- Page 1Samsung R560 15.4in Notebook
- Page 2 Samsung R560
- Page 3 Samsung R560
- Page 4 Samsung R560
- Page 5 Feature Table
- Page 6 Application Performance
- Page 7 Battery Performance
So far, there’s little to explain this Samsung’s relatively high compared to the plethora of sub-£500 notebook out there, but that changes when we get to the specifications. To be honest, it’s pretty cool when you can list a 250GB hard drive and a Centrino 2 Intel Core 2 Duo P7350 processor (running at 2.0GHz with a 1066MHz FSB) as the least of a notebook’s components.
Although you’re unlikely to see much real-world benefit to the 4GB of RAM being 1066MHz DDR3 rather than the usual 800MHz DDR2, it’s still rare at this kind of price point. Moreover, despite the 3GB practical limit imposed by the 32-bit version of Windows Vista Premium, having 4GB not only allows the memory to run optimally in dual-channel mode, but means you won’t have to upgrade even if you switch to a 64-bit OS.
The icing on the cake is the R560’s discrete graphics card; an NVidia GeForce 9600M GS with 256MB of DDR3 RAM. To be blunt, you won’t get a great gaming experience on any notebook using less than a GeForce 8800/9800 series chip, but if you’re willing to put up with a few compromises (or some major ones in the case of recent titles), the 9600 does a better job than anything you’re likely to find under a grand.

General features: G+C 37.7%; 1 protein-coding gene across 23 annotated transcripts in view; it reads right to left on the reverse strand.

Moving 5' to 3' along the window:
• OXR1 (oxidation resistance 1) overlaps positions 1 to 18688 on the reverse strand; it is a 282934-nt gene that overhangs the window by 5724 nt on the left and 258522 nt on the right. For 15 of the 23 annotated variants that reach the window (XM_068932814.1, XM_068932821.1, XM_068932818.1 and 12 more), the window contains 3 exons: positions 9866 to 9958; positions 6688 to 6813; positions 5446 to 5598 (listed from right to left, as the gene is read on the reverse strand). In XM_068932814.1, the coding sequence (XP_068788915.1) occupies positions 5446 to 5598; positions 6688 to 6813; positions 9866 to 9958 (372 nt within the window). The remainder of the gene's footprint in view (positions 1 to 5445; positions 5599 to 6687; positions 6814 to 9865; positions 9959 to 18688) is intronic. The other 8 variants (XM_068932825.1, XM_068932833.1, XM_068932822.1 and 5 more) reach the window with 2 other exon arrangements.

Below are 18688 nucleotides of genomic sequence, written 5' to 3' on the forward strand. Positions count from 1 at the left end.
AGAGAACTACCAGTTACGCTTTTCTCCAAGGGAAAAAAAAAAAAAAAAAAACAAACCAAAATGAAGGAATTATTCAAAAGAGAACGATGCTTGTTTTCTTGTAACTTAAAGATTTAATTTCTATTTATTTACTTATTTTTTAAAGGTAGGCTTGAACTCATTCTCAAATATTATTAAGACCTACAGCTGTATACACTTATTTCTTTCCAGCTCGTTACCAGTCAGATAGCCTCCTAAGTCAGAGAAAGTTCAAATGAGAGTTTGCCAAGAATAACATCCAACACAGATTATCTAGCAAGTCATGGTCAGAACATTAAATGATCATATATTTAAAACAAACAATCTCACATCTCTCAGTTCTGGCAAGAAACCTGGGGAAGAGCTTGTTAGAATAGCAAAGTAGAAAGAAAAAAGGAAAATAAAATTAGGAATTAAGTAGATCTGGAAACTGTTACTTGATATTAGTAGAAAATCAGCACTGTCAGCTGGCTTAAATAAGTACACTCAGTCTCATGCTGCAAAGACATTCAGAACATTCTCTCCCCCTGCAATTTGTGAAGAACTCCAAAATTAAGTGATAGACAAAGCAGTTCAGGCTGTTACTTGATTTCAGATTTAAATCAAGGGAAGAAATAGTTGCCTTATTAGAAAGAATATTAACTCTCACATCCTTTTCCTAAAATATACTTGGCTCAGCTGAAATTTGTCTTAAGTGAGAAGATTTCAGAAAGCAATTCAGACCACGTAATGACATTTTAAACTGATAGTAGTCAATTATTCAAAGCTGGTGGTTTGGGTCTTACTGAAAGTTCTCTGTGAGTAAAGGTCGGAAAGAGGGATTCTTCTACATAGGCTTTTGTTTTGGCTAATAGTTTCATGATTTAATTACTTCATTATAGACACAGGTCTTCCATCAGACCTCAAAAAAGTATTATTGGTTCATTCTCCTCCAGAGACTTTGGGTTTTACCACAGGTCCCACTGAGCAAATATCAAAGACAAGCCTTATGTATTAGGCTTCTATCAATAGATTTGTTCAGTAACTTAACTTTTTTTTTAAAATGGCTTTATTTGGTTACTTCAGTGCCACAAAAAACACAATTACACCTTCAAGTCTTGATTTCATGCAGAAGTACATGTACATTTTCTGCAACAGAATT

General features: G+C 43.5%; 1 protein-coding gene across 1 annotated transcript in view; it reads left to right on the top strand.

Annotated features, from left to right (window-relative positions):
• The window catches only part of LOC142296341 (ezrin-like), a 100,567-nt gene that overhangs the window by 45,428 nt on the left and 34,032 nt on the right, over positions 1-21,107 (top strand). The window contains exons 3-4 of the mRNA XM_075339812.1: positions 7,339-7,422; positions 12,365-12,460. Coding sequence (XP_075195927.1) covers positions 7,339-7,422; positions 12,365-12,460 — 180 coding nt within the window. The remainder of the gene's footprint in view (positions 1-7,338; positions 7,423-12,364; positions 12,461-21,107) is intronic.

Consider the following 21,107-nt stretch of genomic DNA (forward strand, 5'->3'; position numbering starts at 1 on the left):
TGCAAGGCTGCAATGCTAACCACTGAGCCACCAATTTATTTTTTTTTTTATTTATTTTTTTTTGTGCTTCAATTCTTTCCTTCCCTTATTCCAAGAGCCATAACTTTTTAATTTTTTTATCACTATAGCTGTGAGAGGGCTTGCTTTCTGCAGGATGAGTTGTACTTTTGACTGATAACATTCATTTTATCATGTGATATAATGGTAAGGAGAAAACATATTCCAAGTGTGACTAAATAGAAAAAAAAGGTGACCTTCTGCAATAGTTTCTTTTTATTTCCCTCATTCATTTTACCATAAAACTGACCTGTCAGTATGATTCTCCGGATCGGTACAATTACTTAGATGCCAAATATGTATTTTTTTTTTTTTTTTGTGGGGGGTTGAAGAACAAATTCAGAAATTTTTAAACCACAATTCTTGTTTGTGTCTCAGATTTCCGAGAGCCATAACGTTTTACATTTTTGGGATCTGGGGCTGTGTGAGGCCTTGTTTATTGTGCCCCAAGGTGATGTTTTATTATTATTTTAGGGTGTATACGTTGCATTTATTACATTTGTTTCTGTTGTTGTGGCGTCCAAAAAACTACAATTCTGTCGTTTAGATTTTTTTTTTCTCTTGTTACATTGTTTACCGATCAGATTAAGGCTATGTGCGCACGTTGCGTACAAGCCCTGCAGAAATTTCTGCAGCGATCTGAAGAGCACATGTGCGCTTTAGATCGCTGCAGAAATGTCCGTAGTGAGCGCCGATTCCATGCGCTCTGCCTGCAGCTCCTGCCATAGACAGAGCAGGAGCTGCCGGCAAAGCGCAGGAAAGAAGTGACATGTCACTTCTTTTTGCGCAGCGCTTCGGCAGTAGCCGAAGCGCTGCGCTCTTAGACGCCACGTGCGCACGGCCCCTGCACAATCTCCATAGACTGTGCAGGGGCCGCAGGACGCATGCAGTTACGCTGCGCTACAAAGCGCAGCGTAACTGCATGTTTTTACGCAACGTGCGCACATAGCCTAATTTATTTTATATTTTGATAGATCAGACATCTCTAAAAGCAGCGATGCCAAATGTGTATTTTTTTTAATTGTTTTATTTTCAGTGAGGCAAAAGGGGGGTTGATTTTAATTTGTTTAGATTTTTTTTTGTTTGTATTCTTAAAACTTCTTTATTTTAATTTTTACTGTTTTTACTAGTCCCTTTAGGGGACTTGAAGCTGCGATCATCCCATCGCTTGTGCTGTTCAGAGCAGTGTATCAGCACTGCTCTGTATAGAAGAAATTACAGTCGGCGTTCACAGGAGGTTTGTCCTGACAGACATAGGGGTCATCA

Naturally, this is reflected in our TrackMania Nations Forever notebook benchmark, which this Samsung happily chomped through at 52.4FPS, with detail set to medium and at the screen’s native 1,280 x 800 resolution. Even at very high quality and two samples of anti-aliasing enabled, the 9600M GS managed a (barely) playable rate of 18 FPS.
Of course, without a decent screen to see everything on, even the best graphics chip won’t make a good entertainment system. This is another area where the R560 is quite strong, but only under certain conditions. Its 15.4 SuperBright LCD does an adequate job in greyscale differentiation (for a notebook panel), meaning you’ll get a fair amount of dark detailing in films. There was no sign of banding or backlight bleed either and even at lower brightness levels colours are still vibrant, with sharp text being a nice bonus.
Unfortunately, these positives are tempered by one fairly major problem: they’re only apparent from a very narrow ‘ideal’ viewing angle. If you don’t angle the screen right, blacks become greyed over, and strong colour and contrast shift make for a far from pleasant entertainment experience. A high-gloss and incredibly reflective finish doesn’t help matters, unless you’re looking for a portable mirror.